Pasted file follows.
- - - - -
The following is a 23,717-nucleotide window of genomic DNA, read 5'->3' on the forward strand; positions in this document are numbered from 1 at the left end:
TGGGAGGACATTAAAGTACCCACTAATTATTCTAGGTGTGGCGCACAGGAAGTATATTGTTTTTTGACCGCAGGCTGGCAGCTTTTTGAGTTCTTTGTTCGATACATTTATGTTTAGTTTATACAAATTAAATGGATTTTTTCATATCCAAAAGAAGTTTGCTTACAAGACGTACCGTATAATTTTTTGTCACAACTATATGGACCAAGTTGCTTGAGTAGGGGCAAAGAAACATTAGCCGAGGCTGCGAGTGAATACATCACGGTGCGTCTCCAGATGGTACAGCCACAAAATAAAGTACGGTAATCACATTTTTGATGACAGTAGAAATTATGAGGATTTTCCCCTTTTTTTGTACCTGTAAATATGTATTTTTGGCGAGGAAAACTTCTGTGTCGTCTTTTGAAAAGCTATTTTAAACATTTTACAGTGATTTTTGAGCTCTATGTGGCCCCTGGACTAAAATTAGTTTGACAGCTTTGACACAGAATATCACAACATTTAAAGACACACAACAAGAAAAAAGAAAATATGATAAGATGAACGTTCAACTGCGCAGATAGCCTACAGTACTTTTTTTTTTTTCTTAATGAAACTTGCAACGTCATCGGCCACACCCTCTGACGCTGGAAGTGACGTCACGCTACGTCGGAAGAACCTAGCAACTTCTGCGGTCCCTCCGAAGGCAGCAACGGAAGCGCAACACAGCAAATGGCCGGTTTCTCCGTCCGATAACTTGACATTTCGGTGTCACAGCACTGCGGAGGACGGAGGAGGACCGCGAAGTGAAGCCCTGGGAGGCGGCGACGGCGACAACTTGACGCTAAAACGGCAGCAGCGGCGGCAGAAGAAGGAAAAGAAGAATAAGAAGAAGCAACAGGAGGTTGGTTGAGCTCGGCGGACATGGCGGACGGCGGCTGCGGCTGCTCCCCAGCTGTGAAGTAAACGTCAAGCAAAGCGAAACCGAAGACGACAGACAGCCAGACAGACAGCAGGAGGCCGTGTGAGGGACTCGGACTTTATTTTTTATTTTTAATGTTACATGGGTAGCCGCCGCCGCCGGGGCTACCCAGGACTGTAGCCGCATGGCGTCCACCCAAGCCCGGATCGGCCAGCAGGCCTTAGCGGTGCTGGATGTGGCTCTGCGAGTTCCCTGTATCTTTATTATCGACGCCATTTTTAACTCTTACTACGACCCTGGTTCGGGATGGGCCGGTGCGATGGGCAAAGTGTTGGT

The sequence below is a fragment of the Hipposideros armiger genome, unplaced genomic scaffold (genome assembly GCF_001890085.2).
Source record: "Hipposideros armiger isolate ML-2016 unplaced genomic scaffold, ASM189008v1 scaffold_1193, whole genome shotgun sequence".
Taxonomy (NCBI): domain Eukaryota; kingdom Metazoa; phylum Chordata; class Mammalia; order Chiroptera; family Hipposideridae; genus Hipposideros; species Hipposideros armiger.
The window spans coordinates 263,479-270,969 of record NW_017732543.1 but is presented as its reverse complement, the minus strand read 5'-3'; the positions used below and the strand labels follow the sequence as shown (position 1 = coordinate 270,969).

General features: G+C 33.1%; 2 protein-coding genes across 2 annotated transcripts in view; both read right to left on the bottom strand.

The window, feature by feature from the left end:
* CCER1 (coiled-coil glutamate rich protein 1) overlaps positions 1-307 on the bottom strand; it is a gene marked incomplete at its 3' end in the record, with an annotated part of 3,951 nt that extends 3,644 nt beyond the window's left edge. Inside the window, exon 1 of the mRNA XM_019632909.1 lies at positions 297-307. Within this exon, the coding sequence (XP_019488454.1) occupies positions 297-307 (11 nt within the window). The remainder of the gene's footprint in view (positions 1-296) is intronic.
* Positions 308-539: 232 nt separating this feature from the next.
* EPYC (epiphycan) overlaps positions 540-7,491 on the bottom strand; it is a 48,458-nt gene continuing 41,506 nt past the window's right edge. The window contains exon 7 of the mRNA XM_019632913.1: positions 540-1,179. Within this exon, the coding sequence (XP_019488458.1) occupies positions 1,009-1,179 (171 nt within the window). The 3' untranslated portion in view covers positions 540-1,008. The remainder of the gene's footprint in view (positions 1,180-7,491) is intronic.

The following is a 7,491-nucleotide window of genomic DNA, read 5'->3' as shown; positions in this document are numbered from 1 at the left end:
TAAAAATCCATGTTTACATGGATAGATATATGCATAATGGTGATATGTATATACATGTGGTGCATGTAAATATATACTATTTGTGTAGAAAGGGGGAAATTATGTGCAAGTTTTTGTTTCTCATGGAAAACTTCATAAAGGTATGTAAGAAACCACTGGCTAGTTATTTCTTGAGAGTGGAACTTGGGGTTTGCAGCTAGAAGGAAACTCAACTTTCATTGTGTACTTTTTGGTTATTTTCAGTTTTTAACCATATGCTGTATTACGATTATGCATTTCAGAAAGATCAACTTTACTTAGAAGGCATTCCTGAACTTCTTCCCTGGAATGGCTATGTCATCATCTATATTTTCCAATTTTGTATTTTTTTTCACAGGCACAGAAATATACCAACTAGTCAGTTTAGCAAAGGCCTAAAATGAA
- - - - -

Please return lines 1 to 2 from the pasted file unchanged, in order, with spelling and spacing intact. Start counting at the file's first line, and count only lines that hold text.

The following is a 23,717-nucleotide window of genomic DNA, read 5'->3' on the forward strand; positions in this document are numbered from 1 at the left end:
TGGGAGGACATTAAAGTACCCACTAATTATTCTAGGTGTGGCGCACAGGAAGTATATTGTTTTTTGACCGCAGGCTGGCAGCTTTTTGAGTTCTTTGTTCGATACATTTATGTTTAGTTTATACAAATTAAATGGATTTTTTCATATCCAAAAGAAGTTTGCTTACAAGACGTACCGTATAATTTTTTGTCACAACTATATGGACCAAGTTGCTTGAGTAGGGGCAAAGAAACATTAGCCGAGGCTGCGAGTGAATACATCACGGTGCGTCTCCAGATGGTACAGCCACAAAATAAAGTACGGTAATCACATTTTTGATGACAGTAGAAATTATGAGGATTTTCCCCTTTTTTTGTACCTGTAAATATGTATTTTTGGCGAGGAAAACTTCTGTGTCGTCTTTTGAAAAGCTATTTTAAACATTTTACAGTGATTTTTGAGCTCTATGTGGCCCCTGGACTAAAATTAGTTTGACAGCTTTGACACAGAATATCACAACATTTAAAGACACACAACAAGAAAAAAGAAAATATGATAAGATGAACGTTCAACTGCGCAGATAGCCTACAGTACTTTTTTTTTTTTCTTAATGAAACTTGCAACGTCATCGGCCACACCCTCTGACGCTGGAAGTGACGTCACGCTACGTCGGAAGAACCTAGCAACTTCTGCGGTCCCTCCGAAGGCAGCAACGGAAGCGCAACACAGCAAATGGCCGGTTTCTCCGTCCGATAACTTGACATTTCGGTGTCACAGCACTGCGGAGGACGGAGGAGGACCGCGAAGTGAAGCCCTGGGAGGCGGCGACGGCGACAACTTGACGCTAAAACGGCAGCAGCGGCGGCAGAAGAAGGAAAAGAAGAATAAGAAGAAGCAACAGGAGGTTGGTTGAGCTCGGCGGACATGGCGGACGGCGGCTGCGGCTGCTCCCCAGCTGTGAAGTAAACGTCAAGCAAAGCGAAACCGAAGACGACAGACAGCCAGACAGACAGCAGGAGGCCGTGTGAGGGACTCGGACTTTATTTTTTATTTTTAATGTTACATGGGTAGCCGCCGCCGCCGGGGCTACCCAGGACTGTAGCCGCATGGCGTCCACCCAAGCCCGGATCGGCCAGCAGGCCTTAGCGGTGCTGGATGTGGCTCTGCGAGTTCCCTGTATCTTTATTATCGACGCCATTTTTAACTCTTACTACGACCCTGGTTCGGGATGGGCCGGTGCGATGGGCAAAGTGTTGGT